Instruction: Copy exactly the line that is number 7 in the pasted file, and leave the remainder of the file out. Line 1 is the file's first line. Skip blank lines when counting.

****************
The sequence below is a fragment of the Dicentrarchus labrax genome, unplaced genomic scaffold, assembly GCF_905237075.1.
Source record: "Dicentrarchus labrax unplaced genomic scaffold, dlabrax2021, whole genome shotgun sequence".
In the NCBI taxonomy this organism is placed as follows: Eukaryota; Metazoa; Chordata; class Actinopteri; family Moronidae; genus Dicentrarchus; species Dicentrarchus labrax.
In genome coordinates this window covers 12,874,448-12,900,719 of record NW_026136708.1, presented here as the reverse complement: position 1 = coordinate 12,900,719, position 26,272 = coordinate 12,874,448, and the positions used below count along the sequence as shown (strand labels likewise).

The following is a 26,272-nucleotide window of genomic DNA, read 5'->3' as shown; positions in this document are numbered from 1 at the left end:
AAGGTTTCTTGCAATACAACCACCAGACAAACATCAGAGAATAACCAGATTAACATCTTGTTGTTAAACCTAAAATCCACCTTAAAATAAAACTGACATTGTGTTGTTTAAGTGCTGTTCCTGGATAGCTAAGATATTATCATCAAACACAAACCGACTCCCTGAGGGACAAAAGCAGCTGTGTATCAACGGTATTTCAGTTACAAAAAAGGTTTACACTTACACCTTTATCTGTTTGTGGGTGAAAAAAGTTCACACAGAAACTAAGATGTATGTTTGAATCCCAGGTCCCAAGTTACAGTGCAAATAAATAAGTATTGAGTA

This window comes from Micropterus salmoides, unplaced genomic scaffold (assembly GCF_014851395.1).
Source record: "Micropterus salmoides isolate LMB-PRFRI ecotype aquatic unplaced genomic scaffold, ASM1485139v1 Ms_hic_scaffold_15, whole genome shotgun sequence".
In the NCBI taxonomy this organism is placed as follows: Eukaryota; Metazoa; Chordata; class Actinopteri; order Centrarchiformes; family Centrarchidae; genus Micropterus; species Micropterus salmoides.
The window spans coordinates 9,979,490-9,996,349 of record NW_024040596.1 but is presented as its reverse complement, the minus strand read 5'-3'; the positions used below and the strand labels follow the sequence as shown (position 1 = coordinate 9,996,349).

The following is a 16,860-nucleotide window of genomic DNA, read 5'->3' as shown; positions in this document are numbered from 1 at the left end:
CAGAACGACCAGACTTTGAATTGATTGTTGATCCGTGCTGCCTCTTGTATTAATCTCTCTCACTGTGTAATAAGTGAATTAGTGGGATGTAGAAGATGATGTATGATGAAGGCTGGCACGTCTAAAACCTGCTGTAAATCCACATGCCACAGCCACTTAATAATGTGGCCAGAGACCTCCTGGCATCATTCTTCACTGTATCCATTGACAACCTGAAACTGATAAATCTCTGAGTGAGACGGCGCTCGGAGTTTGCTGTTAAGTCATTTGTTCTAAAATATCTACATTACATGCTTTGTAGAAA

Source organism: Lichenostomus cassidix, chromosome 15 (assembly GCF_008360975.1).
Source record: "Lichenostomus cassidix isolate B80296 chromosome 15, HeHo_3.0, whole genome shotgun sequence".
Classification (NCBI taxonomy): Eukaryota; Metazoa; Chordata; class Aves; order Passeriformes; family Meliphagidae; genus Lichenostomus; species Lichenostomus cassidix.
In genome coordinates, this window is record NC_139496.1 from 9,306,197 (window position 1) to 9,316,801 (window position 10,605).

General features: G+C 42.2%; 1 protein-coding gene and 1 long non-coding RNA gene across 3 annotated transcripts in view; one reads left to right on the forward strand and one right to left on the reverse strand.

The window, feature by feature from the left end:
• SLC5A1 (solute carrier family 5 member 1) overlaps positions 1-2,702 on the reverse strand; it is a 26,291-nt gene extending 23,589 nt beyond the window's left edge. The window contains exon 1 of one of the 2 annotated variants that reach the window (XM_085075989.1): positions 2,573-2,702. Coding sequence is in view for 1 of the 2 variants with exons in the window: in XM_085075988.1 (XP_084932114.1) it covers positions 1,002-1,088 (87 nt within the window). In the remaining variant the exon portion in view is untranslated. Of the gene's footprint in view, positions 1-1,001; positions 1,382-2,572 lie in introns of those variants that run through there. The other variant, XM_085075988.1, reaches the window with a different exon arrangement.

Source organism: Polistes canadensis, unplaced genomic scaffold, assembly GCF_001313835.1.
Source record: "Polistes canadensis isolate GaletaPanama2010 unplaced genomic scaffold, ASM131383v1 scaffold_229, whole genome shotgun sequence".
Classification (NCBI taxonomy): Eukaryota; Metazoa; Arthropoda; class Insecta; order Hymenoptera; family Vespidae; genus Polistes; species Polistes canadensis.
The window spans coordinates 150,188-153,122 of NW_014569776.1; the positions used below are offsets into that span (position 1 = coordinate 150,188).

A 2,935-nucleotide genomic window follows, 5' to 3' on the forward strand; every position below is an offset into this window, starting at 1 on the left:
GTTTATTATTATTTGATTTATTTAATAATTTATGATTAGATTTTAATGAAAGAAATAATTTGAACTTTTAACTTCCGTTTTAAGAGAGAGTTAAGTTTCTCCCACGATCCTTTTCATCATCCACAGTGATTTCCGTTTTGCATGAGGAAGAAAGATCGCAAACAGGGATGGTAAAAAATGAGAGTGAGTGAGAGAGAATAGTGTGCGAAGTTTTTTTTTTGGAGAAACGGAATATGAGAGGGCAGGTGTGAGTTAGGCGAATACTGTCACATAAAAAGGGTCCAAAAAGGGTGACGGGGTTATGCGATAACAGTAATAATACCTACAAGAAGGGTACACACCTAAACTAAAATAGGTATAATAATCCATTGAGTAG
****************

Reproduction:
This window comes from Micropterus salmoides, unplaced genomic scaffold (assembly GCF_014851395.1).